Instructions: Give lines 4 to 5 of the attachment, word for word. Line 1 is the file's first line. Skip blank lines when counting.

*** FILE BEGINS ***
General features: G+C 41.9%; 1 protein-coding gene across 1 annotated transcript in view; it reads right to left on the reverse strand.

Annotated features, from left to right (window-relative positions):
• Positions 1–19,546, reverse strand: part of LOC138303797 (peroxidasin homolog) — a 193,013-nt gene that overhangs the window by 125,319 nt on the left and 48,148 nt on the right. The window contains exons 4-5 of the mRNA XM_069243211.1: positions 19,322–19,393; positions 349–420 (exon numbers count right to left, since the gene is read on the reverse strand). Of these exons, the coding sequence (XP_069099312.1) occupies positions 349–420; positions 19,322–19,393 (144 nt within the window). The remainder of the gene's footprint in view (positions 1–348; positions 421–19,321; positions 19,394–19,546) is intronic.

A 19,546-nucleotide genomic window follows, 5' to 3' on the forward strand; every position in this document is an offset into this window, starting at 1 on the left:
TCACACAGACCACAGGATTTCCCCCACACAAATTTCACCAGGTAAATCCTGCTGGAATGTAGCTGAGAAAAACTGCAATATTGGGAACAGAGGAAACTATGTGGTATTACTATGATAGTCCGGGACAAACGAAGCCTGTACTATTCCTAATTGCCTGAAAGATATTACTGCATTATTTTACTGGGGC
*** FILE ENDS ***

A 19,546-nucleotide genomic window follows, 5' to 3' on the forward strand; every position in this document is an offset into this window, starting at 1 on the left:
TCACACAGACCACAGGATTTCCCCCACACAAATTTCACCAGGTAAATCCTGCTGGAATGTAGCTGAGAAAAACTGCAATATTGGGAACAGAGGAAACTATGTGGTATTACTATGATAGTCCGGGACAAACGAAGCCTGTACTATTCCTAATTGCCTGAAAGATATTACTGCATTATTTTACTGGGGC